Hazardous chemicals are all around us. Safer alternatives, chemicals in a circular economy, and how knowledge and regulation can help shape consumer and investor decisions were among the topics we covered with Jerker Ligthart of ChemSec, a Swedish NGO aimed to speed up the transition to a world free of hazardous chemicals.

Jerker Ligthart
Senior Chemicals Advisor at ChemSec

What are hazardous chemicals?

Hazardous chemicals are substances that harm the environment and/or human health. They include a wide range: from slightly toxic to substances of very high concern, which are extremely toxic and highly persistent. Synthetic does not always mean harmful and natural does not always mean harmless.

Although it is not always easy to link a specific chemical to a specific disease, we know that exposure to hazardous chemicals can cause health impacts — ranging from effects on reproductive systems to specific diseases like diabetes. Impacts on nature are equally worrying and can be linked to biodiversity loss.

Regulations often look for direct links. Our understanding of these links has improved significantly. Thanks to science, exposure limits that were recently considered safe — for example, for endocrine disruptors like Bisphenol A and persistent chemicals like PFAS (per-and polyfluoroalkyl substances) — are no longer considered safe today.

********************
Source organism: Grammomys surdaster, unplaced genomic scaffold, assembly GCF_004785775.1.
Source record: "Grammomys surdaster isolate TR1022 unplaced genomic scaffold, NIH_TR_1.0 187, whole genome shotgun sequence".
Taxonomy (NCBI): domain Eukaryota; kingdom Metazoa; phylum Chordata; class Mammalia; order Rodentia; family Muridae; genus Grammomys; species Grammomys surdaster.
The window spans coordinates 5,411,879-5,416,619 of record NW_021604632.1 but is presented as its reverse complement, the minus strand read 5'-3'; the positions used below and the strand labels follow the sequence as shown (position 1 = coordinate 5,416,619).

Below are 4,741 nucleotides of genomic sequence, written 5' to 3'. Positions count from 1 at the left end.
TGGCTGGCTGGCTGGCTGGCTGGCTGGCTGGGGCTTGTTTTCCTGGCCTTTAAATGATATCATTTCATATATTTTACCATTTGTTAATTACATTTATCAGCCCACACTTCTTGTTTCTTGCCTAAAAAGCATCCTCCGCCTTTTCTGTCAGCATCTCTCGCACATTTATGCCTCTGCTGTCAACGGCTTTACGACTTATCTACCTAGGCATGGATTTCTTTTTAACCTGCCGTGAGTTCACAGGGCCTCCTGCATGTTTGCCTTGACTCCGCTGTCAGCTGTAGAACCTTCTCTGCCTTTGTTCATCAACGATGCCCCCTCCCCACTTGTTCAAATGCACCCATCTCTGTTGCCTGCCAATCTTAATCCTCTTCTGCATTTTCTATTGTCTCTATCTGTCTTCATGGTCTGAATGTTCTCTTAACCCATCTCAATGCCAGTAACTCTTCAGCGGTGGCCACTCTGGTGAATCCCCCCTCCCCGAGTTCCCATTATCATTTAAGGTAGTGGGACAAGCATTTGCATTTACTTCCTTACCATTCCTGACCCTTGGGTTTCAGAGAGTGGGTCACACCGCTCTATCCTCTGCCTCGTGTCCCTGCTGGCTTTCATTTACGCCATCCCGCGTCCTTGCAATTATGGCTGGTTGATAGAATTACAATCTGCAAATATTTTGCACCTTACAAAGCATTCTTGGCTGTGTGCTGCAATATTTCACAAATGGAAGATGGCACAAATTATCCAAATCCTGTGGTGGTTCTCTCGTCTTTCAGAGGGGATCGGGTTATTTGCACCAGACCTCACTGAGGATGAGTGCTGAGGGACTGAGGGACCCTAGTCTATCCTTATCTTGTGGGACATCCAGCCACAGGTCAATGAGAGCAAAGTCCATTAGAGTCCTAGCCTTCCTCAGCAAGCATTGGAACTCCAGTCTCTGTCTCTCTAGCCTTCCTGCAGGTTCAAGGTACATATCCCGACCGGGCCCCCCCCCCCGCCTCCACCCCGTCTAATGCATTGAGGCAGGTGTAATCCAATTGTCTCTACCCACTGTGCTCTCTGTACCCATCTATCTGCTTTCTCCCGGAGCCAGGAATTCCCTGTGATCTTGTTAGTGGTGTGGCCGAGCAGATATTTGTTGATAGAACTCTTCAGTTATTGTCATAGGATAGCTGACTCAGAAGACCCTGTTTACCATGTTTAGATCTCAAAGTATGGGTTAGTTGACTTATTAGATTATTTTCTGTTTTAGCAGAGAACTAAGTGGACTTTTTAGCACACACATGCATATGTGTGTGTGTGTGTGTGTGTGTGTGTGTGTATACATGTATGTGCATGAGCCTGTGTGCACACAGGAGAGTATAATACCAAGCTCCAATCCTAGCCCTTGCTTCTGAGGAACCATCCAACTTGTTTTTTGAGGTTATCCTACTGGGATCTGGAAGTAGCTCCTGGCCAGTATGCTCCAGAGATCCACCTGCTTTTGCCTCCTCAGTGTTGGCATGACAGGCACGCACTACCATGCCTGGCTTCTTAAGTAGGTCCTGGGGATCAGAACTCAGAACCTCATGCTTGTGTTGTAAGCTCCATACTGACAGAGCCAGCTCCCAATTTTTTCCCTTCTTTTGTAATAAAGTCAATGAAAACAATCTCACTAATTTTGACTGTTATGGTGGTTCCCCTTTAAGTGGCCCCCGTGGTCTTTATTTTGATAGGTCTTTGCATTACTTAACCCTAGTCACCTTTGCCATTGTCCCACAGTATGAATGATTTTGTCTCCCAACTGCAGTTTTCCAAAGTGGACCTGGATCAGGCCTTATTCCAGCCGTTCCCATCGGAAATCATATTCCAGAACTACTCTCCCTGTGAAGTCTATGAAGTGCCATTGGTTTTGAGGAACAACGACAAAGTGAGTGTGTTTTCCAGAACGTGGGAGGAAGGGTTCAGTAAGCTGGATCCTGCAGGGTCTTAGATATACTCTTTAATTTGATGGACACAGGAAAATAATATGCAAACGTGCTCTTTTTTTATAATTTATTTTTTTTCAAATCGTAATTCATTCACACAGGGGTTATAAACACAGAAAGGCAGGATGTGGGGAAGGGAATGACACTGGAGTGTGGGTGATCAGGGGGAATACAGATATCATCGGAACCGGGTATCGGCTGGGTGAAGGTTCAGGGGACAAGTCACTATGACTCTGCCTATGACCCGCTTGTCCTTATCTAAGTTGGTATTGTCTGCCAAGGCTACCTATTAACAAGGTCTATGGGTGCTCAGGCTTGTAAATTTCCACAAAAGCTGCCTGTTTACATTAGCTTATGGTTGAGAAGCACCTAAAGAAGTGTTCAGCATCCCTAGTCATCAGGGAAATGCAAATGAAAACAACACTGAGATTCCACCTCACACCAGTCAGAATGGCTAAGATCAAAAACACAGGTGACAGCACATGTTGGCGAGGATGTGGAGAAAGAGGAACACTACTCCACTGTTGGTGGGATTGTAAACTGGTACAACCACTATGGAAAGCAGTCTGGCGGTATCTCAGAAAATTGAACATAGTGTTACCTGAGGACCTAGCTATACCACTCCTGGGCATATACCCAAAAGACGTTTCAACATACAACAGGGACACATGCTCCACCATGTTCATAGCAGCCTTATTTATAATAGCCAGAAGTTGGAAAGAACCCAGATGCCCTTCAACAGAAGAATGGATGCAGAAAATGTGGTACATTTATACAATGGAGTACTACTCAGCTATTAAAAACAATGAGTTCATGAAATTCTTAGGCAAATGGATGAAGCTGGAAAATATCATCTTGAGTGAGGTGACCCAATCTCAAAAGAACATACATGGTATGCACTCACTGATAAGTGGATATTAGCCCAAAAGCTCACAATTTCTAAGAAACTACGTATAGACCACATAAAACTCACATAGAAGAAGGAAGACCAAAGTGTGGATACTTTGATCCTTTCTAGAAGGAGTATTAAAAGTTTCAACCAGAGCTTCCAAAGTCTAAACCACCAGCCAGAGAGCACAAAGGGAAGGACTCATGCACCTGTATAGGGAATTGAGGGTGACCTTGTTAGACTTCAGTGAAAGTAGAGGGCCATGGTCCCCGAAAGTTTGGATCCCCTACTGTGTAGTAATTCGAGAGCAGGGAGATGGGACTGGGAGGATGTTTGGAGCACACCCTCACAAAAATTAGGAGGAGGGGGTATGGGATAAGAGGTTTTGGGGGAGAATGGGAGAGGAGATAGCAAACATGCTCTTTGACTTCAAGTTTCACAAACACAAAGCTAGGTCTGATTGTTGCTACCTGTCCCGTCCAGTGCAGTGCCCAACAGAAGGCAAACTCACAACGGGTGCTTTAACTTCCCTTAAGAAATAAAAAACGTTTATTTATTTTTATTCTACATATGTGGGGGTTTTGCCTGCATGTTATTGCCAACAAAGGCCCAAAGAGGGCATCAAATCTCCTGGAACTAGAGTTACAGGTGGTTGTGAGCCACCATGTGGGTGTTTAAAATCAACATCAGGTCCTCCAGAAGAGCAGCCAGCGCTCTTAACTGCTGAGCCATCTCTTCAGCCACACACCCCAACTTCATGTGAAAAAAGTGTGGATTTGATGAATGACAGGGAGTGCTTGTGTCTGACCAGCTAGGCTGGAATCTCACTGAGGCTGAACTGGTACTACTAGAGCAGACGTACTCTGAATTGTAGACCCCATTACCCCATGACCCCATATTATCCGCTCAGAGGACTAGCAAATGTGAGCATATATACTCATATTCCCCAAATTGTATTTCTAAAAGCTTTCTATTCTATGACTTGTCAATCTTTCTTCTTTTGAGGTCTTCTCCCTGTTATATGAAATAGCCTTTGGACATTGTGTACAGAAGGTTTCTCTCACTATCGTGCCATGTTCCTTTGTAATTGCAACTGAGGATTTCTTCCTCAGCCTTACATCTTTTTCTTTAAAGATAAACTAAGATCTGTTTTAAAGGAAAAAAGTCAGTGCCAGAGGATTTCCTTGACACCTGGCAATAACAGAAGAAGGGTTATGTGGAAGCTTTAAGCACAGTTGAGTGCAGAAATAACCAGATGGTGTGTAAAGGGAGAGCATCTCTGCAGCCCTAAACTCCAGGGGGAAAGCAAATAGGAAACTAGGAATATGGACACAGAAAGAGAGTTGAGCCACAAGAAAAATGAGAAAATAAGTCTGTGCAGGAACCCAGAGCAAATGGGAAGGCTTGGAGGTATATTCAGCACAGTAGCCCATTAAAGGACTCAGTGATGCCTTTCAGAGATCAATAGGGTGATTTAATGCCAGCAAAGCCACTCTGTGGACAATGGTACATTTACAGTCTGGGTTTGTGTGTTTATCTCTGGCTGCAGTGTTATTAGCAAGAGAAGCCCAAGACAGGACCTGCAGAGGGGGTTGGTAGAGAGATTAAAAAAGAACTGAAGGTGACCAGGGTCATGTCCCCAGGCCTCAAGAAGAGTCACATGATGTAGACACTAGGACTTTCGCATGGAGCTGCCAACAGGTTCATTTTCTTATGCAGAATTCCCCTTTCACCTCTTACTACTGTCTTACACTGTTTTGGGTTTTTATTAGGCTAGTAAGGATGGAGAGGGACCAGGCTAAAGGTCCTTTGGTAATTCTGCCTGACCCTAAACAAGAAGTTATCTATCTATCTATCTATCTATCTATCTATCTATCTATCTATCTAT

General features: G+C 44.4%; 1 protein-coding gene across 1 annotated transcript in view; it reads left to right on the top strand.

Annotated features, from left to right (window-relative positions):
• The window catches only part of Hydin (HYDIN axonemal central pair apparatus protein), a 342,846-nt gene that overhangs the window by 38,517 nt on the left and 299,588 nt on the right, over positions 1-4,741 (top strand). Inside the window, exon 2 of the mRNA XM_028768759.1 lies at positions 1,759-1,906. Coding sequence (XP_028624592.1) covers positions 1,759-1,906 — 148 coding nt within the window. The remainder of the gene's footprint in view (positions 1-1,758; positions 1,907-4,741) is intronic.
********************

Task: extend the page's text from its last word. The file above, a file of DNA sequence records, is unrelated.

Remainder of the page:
Is it possible to clean up these chemicals from nature?

It depends on what is meant by cleaning. In some cases, it is technically possible to clean up to some extent (by removing plastics from the oceans, for example) but it would be very costly. In other cases, it is not possible. PFAS are found in groundwater, and we cannot remediate and replenish all groundwater. Polychlorinated biphenyls (PCBs) have accumulated in sediment. Removing them from there is equally difficult and can cause greater harm.

Using recycled, hazardous chemicals in new products would cause continued harm. These substances need to be taken out of circulation so that they no longer present a risk.

Why do we have so many hazardous chemicals around us?

We built a production system that does not differentiate between toxic or benign chemicals. When we started producing synthetic chemicals at a large scale, what you could and could not do was not regulated. As a result, the easiest and cheapest chemicals were produced. Hazards and risks were not taken into consideration.